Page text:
I designed this as a 6in system, with an 8in thermal mass heater.

How did you come by the mix ratio? How much fiberglass do you use in your mix?
RMT-Stove-01-view-a.jpg
[Thumbnail for RMT-Stove-01-view-a.jpg]
RMT-Stove-01-view-b.jpg
[Thumbnail for RMT-Stove-01-view-b.jpg]
 
Matt Walker
Posts: 241
Location: North Olympic Peninsula
45
  • Mark post as helpful
  • send pies
  • Quote
  • Report post to moderator
Thanks Shane. I used about 2 sq. ft. of around 20oz matte fiberglass total in this one. The mix, well, I've just been experimenting, and this one works well for me for this design.

I'm sorry to say I doubt it's tough enough to handle what you have drawn there, unfortunately. It's still very clay rich, which means it doesn't go anywhere with the heat, but it powders fairly easily upon abrasion. Your sharp corners and metal grate area and all that just would eventually turn to powder with this mix. To build yours, I think you'll need to look to the premixed refractory blends or something along those lines. You could do something similar to my mix but with a lot more furnace cement, but at that point it would probably be more economical to just buy the good stuff.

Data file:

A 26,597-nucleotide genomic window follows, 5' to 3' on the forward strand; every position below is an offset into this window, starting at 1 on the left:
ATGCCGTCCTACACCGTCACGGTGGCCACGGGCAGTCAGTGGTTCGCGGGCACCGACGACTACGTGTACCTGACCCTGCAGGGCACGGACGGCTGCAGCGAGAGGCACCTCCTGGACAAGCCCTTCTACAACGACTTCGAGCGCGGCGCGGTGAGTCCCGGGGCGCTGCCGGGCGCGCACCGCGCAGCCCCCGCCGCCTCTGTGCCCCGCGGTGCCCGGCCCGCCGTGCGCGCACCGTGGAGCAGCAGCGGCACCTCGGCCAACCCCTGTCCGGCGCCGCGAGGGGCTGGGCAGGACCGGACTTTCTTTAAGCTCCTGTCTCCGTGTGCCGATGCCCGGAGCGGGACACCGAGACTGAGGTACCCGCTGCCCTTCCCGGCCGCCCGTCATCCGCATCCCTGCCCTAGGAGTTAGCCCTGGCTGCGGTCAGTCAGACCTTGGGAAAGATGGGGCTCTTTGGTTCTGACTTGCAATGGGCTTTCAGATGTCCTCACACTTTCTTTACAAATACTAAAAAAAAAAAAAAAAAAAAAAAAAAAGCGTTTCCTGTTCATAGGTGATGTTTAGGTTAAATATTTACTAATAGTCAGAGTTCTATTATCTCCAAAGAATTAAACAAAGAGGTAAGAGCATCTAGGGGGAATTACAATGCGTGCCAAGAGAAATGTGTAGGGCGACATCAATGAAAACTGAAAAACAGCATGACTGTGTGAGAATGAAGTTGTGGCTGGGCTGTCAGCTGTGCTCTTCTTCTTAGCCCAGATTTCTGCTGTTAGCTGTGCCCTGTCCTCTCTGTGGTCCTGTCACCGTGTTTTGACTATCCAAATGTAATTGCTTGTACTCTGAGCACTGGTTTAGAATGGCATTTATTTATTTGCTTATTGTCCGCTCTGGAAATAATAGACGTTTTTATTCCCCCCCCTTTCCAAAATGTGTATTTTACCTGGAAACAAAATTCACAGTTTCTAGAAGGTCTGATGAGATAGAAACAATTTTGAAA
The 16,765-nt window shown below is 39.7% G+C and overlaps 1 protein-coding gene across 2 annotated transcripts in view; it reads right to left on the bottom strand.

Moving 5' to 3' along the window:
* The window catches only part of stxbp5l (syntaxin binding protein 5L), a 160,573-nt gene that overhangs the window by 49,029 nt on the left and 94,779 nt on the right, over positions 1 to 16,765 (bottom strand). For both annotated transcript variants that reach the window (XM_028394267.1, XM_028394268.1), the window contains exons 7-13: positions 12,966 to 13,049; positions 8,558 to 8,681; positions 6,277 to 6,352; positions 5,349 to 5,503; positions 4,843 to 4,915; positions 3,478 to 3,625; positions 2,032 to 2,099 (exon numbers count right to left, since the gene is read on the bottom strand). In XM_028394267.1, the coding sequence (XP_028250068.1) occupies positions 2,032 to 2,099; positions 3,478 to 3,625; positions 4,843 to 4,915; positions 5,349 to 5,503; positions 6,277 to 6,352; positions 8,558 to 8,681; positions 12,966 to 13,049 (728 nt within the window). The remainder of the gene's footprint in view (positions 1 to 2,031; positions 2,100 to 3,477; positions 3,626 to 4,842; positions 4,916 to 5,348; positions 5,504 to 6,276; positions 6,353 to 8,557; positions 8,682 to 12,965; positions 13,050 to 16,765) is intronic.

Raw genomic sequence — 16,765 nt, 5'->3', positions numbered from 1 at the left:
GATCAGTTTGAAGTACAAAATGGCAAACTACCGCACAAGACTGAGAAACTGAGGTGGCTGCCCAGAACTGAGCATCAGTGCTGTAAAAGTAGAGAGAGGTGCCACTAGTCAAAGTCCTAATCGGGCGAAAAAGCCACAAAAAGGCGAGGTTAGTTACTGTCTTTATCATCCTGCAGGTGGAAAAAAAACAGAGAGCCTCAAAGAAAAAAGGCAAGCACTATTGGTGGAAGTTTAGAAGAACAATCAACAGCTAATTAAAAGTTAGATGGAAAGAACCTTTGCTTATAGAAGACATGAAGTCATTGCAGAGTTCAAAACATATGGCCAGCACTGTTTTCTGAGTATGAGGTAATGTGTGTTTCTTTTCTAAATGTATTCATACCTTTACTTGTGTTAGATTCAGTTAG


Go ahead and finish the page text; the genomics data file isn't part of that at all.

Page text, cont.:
What I've shared in the video is an improved mix over what I've been burning in my home for a year now. It's great for a basic J tube, the feed area cooks hard enough to handle the abuse, and if it wears it can be patched with a handful of more of the same. I don't think it will be appropriate for your complex design though. I could certainly be wrong though, I'm pretty good at that!

Your design is neat, I hope you experiment with it and find a way to do it that works for you.
 
Shane McKenna
Posts: 50
Location: Utah
  • Mark post as helpful
  • send pies
  • Quote
  • Report post to moderator